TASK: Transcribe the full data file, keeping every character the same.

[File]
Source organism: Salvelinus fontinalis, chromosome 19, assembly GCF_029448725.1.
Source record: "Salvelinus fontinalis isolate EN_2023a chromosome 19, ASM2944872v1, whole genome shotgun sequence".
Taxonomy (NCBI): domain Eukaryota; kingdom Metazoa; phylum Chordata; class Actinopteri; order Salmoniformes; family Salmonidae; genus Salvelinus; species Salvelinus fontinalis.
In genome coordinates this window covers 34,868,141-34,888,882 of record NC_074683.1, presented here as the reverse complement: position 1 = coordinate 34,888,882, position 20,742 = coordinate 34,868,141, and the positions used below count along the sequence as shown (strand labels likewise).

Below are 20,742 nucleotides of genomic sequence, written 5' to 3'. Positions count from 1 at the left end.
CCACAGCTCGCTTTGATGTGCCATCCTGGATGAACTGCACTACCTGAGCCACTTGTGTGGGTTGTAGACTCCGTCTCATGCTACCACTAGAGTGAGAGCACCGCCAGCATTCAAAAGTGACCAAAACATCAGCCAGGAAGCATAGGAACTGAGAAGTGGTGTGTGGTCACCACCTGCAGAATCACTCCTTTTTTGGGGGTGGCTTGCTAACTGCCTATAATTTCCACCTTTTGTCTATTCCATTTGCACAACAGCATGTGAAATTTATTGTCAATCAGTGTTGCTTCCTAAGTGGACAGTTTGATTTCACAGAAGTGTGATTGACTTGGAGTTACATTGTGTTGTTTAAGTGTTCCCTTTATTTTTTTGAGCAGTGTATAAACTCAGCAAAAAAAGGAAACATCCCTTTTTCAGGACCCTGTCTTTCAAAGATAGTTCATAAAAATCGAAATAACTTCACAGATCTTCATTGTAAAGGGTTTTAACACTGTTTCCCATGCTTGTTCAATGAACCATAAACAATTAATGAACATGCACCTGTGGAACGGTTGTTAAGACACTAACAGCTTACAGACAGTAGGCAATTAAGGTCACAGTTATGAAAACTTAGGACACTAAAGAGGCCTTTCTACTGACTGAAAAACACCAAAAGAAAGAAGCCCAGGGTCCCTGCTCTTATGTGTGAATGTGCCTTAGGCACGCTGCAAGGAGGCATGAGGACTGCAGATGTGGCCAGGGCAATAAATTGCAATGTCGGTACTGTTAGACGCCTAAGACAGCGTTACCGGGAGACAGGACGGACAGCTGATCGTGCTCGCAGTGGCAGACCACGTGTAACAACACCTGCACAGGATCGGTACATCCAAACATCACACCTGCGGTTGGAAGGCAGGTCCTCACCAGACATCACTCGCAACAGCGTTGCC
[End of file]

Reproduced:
Source organism: Salvelinus fontinalis, chromosome 19, assembly GCF_029448725.1.
Source record: "Salvelinus fontinalis isolate EN_2023a chromosome 19, ASM2944872v1, whole genome shotgun sequence".
Taxonomy (NCBI): domain Eukaryota; kingdom Metazoa; phylum Chordata; class Actinopteri; order Salmoniformes; family Salmonidae; genus Salvelinus; species Salvelinus fontinalis.
In genome coordinates this window covers 34,868,141-34,888,882 of record NC_074683.1, presented here as the reverse complement: position 1 = coordinate 34,888,882, position 20,742 = coordinate 34,868,141, and the positions used below count along the sequence as shown (strand labels likewise).

Below are 20,742 nucleotides of genomic sequence, written 5' to 3'. Positions count from 1 at the left end.
CCACAGCTCGCTTTGATGTGCCATCCTGGATGAACTGCACTACCTGAGCCACTTGTGTGGGTTGTAGACTCCGTCTCATGCTACCACTAGAGTGAGAGCACCGCCAGCATTCAAAAGTGACCAAAACATCAGCCAGGAAGCATAGGAACTGAGAAGTGGTGTGTGGTCACCACCTGCAGAATCACTCCTTTTTTGGGGGTGGCTTGCTAACTGCCTATAATTTCCACCTTTTGTCTATTCCATTTGCACAACAGCATGTGAAATTTATTGTCAATCAGTGTTGCTTCCTAAGTGGACAGTTTGATTTCACAGAAGTGTGATTGACTTGGAGTTACATTGTGTTGTTTAAGTGTTCCCTTTATTTTTTTGAGCAGTGTATAAACTCAGCAAAAAAAGGAAACATCCCTTTTTCAGGACCCTGTCTTTCAAAGATAGTTCATAAAAATCGAAATAACTTCACAGATCTTCATTGTAAAGGGTTTTAACACTGTTTCCCATGCTTGTTCAATGAACCATAAACAATTAATGAACATGCACCTGTGGAACGGTTGTTAAGACACTAACAGCTTACAGACAGTAGGCAATTAAGGTCACAGTTATGAAAACTTAGGACACTAAAGAGGCCTTTCTACTGACTGAAAAACACCAAAAGAAAGAAGCCCAGGGTCCCTGCTCTTATGTGTGAATGTGCCTTAGGCACGCTGCAAGGAGGCATGAGGACTGCAGATGTGGCCAGGGCAATAAATTGCAATGTCGGTACTGTTAGACGCCTAAGACAGCGTTACCGGGAGACAGGACGGACAGCTGATCGTGCTCGCAGTGGCAGACCACGTGTAACAACACCTGCACAGGATCGGTACATCCAAACATCACACCTGCGGTTGGAAGGCAGGTCCTCACCAGACATCACTCGCAACAGCGTTGCC